The Stane Street section of the Arun Valley Railway
Stane Street is part of a model railway system called the Arun Valley Railway which is a fictitious light railway set in Sussex. It is a modular system, built to 00 gauge, and is used by four members of the Wellington British Railway Modellers in Wellington, New Zealand.
C Class 31592 arriving at Stane Street, A1x Class 32636 waits to depart, photo by Roger, extra effects by Nigel.
Arun Valley Railway modules are each self contained with their own backscene and end boards. The system is a truly modular one because any module can be connected to any other, and the track is set at the same place at the end of each board. The system is based on a module length of 1300mm and a width of either 200mm or 300mm. Outside corner modules are based on a square of 650mm with the back corner removed, inside corners on a squashed hexagon based on a 1200mm square. Within each module the scenery is complete on its own, with the breaks between modules being concealed by the end boards.
The modules are set at a height of 1200mm from the floor to the track bed on tripod trestles. The first module assembled will use two trestles and the rest are each piggybacked onto the previous one and so need only one trestle. The baseboards are connected by M6 coach bolts through the module frame ends. The materials used in construction of the baseboards varies depending on the builders choice. 50mm x 25mm timber with softboard tops is common but MDF tops are also used and 5 of my modules are made from 4.5mm plywood. Ground contours are built up from carved polystyrene with plaster over the top.
Stane Street – A1X Class 32636 departing from Stane Street, photo by Roger.
Stane Street is the terminus of the system. It is built on a plywood baseboard. The module has four electrical sections and has a double pole switch to enable a controller separate from the main line to be used for shunting. The facilities at the station consist of a platform face on the arrival line leading to a headshunt for the run round loop; off this loop are sidings for coal staithes, the goods shed and an abattoir.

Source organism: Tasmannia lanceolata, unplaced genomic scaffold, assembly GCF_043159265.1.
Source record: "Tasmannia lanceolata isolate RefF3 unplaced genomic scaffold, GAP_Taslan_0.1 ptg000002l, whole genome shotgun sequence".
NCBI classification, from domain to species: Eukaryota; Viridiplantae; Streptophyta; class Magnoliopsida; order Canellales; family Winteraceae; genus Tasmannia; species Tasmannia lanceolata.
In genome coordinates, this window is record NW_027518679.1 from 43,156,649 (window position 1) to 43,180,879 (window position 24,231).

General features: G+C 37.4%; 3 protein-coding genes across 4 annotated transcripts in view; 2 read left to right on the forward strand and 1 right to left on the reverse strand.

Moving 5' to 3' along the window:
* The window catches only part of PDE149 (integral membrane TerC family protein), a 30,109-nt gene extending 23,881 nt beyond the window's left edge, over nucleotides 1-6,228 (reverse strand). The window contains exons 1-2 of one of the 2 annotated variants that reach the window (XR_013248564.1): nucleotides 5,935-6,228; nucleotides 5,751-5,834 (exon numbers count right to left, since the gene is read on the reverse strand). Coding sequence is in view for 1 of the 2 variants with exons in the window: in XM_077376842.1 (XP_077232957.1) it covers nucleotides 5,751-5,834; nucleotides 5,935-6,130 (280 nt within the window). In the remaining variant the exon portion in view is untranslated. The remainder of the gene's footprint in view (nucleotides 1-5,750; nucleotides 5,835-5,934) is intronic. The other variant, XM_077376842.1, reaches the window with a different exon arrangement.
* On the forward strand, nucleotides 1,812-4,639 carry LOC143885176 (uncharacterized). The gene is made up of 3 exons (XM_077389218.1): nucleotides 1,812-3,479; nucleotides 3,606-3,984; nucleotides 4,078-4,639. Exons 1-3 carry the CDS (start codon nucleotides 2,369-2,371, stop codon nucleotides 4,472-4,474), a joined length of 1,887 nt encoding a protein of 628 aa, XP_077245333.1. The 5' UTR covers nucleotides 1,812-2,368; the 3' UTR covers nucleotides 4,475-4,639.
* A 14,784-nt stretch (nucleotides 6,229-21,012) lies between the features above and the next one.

The buildings are mostly scratchbuilt. The station building is built from plastic card and is based on the plans for Black Dog Halt published in the Model Railway Constructor. The water tower, buffer stops and fencing are from PECO. The coal staithes are made from two Ratio kits. The goods shed is a small freelance design from plastic card and some wagons can only just fit in ! The Southern concrete platelayers hut is a Ratio kit. The abattoir is a freelance design made of cardboard covered with brick paper; it also hides the electrical switch panel.
Stane Street and the industrial tramway, photo by Roger.
This module has a small industrial area and a tramway which disappears offstage onto a separate timber based fiddle siding. The module is a standard 1300mm x 300mm made of marine plywood girders. The above photo was taken at Model-Wai 97.
The industrial area can be run from a separate controller if necessary and the main area and fiddle siding have separate isolating switches. The main track runs on a 4mm MDF raised bed to enable the ballast shoulder to be shown. The industrial area track is laid at baseboard level and has very neglected and weed choked ballast. The tramway goes over the road via an ungated crossing.
The main industrial building is used for the manufacture of electrical transformers and has a siding inside the building for loading and unloading of materials. The other siding has two Ratio oil tanks for Shell electrical oil. The buildings are made from cardboard covered with brick paper or scribed to represent concrete blocks. The hedge is made from Woodlands Scenics.
The Town of Berkloe
This module is an inside corner with a track radius at 600mm. It is built from 50mm x 25mm timber with an MDF surface and a curved front facia of plywood.
A1X 32636 passes the town of Berkloe, photo by Roger.